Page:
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Most public water supplies in south Florida are withdrawn from shallow aquifers, generally from wells less than 250 ft deep. The most productive and widespread of these aquifers are the Biscayne aquifer in the southeast and the shallow aquifer in the southwest. The Biscayne aquifer has been designated as a "sole-source water supply" by the U.S. Environmental Protection Agency. Important also, but of lower yield, are the coastal aquifer, which extends northward from West Palm Beach, and the local aquifers that are scattered through the remaining area, particularly those that supply water to the western coast urban region.
The Floridan aquifer system is a source of water primarily north of Lake Okeechobee. South of the lake, this aquifer is deeper and more brackish. Although it is capable of large yields of saline water by artesian flow, it is not generally used as a source of water supply, but rather used for wastewater injection.
Freshwater withdrawals within the Southern Florida NAWQA study unit were about 4,110 Mgal/d in 1990. Most of this water was used for public supply (22 percent) and agriculture (67 percent). Public water supply for most of the 5.8 million people that live in the study unit is from ground-water sources (table 2). Ground water supplied 94 percent (872 Mgal/d) of the water used for public supply in 1990. Water withdrawn for agricultural purposes is nearly divided between ground-water and surface-water sources. In 1990, ground water accounted for 45 percent (1,230 Mgal/d) and surface water accounted for 55 percent (1,505 Mgal/d) (Richard L. Marella, U.S. Geological Survey, written commun., 1994).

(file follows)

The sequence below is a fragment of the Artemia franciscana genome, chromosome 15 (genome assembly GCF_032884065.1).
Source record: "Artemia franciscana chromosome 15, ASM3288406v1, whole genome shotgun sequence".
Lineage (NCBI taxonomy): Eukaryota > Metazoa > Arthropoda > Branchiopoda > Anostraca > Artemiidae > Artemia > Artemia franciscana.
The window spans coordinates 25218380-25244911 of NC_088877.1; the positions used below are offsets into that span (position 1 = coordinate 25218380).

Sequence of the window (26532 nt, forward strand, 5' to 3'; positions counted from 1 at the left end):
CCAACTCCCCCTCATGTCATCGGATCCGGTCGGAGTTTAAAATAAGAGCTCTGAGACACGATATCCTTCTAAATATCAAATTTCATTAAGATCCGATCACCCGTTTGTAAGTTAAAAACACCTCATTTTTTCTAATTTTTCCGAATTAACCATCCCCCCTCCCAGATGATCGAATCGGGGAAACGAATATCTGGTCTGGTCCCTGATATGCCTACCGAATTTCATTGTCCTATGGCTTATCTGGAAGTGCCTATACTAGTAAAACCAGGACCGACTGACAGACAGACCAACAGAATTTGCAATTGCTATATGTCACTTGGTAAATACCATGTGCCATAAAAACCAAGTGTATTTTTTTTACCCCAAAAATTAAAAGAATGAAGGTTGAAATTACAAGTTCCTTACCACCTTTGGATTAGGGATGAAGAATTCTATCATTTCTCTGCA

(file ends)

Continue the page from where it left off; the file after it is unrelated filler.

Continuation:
U.S. Department of the Interior, U.S. Geological Survey
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Last updated: 04 September, 2013 @ 02:03 PM(KP)